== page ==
The following is from an article by Bishop Tutu, the Nobel peace laureate, that appeared on this page on Sept. 23, 1981:

The indisputable point is that we who are oppressed will be free. That is not in question. The logic of history, even Afrikaner history, dictates that this is so. All that the whites can do is decide whether they want freedom to come reasonably, peacefully or through bloodshed and armed struggle. Those are the only options available.

(President P. W.) Botha can play a decisive role by opting for a bold policy of change. Anything else will fail. He can never satisfy the right wing. So he should go all out to win the world and the rest of South Africa by opting for political power-sharing.

Unrest, in the schools and on the labor front, is endemic in our country and will continue to be so until political power-sharing becomes a reality. More and more blacks are becoming disillusioned as those of us calling for change by peaceful means have our credibility eroded by the authorities' often brutal and excessive action. Calls for peaceful change are being answered by tear gas, police dogs, bullets, detention without trial and banning orders. The authorities are growing in intransigence; belatedly Botha wants to demonstrate that he is tough and cannot be trifled with.

He is too late because he has not come to terms with the determination bordering on recklessness of black youth who openly flaunt the emblems of the outlawed African National Congress. He cannot control the militancy of black labor unions, which are going to be the power to watch.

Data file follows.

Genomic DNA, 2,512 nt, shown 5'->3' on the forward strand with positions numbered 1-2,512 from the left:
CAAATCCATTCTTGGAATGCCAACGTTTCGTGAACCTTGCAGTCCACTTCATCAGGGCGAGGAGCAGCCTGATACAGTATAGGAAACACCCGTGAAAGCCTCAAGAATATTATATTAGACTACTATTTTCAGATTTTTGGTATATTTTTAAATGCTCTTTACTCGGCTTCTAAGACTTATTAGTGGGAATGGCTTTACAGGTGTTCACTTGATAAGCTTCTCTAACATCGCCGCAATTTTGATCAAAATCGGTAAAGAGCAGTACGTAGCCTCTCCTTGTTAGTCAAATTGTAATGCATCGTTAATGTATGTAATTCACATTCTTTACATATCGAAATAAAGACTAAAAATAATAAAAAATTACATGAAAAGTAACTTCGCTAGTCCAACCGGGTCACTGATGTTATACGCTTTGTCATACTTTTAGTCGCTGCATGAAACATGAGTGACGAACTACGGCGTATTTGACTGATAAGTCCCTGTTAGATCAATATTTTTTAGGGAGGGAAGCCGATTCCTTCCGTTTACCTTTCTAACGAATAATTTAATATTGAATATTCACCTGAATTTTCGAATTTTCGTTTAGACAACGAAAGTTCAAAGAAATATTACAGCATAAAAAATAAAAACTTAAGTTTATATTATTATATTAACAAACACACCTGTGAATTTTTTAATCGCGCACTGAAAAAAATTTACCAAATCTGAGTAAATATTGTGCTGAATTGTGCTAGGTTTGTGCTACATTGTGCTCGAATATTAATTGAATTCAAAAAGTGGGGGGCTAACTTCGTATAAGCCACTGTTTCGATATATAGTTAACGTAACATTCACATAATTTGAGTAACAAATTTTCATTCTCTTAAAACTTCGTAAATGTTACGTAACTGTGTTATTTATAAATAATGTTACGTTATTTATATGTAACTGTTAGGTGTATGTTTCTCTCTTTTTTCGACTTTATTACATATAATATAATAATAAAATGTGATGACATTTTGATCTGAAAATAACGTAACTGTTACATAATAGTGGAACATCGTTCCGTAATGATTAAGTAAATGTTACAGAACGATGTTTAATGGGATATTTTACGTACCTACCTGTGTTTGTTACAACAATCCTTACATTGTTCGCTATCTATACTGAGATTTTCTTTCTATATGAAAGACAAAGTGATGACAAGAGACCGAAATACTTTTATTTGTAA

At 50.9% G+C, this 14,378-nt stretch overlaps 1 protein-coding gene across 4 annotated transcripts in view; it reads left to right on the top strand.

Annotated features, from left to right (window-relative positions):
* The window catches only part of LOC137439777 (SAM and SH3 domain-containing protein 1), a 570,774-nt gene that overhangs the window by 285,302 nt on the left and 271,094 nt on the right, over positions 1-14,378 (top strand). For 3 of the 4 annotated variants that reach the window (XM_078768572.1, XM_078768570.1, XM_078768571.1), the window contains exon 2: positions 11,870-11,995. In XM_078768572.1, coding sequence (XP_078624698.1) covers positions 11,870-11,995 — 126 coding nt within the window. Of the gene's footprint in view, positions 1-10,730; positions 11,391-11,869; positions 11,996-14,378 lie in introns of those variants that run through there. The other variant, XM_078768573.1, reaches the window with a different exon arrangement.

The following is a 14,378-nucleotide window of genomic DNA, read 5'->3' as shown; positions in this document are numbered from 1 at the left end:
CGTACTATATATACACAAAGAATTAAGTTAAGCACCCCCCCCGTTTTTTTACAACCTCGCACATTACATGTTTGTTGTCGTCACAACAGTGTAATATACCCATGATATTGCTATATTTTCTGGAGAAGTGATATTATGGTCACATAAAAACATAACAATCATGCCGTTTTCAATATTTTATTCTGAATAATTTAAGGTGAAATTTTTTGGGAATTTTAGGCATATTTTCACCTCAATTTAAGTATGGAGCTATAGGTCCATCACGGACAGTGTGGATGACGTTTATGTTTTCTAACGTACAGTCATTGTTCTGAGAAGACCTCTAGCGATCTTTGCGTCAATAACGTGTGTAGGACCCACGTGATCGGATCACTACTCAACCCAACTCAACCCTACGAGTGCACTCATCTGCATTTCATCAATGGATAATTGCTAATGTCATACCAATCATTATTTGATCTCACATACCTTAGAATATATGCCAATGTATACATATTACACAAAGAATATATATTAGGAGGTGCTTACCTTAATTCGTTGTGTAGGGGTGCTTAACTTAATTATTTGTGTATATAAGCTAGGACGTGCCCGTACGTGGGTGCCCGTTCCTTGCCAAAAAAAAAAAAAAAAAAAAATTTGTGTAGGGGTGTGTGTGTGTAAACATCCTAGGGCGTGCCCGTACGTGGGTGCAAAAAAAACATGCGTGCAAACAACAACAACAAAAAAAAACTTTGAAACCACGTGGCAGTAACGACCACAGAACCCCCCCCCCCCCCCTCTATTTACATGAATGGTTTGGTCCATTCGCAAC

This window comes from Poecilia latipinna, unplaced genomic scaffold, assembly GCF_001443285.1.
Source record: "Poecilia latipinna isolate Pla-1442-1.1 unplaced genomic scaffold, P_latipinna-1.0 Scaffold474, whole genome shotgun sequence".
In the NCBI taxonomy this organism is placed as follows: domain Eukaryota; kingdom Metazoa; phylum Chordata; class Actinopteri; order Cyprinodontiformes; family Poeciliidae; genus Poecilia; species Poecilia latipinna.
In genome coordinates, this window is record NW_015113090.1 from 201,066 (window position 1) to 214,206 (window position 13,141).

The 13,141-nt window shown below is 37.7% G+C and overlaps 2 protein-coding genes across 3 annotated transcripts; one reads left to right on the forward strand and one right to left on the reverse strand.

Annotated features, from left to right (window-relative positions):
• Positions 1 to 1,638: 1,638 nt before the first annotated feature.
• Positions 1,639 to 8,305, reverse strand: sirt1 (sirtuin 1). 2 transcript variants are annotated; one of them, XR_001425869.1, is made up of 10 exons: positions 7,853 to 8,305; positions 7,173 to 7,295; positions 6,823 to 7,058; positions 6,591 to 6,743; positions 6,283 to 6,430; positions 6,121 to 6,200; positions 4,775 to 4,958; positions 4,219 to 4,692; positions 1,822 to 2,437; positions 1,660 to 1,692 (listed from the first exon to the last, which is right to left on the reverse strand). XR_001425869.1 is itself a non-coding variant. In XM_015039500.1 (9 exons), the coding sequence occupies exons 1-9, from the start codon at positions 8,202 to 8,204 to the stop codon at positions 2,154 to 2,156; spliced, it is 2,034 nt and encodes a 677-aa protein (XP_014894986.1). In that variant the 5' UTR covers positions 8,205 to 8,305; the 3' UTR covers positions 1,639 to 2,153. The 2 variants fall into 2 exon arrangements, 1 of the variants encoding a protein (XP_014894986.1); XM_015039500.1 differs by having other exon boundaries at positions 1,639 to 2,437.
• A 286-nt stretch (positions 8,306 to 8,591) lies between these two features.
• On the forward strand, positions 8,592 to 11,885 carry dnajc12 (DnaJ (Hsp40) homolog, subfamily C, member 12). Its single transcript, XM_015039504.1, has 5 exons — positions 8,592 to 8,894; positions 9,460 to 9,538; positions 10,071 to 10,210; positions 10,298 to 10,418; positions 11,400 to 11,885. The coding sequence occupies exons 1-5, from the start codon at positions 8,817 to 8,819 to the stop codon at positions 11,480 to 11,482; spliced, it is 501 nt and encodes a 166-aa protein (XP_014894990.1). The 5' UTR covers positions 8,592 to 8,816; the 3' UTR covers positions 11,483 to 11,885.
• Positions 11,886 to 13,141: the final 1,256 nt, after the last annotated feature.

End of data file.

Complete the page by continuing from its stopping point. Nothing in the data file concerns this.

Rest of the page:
There will be more and more police harassment, bannings and detentions, but these will not deter those who are determined to be free.

Finally, a word about foreign corporations in South Africa. Multinational corporations are not yet involved in the business of helping to destroy apartheid. They have done some good things for their employees, but all within the framework of apartheid, and really no more than what a good employer should have been doing. Ultimately their efforts are improvement and not changes. They are making apartheid more comfortable rather than dismantling it.

The international community must make up its mind whether it wants to see a peaceful resolution of the South Africa crisis. If it does, then let it apply pressure (diplomatic, political, but above all, economic) on the South African government to persuade it to go to the negotiating table with the authentic leaders of all sections of the South African population before it is too late. Maybe it is too late, judging from the conduct of the Reagan administration. If so, then what (former prime minister John) Vorster called the alternative too ghastly to contemplate is before us. But hope springs eternal.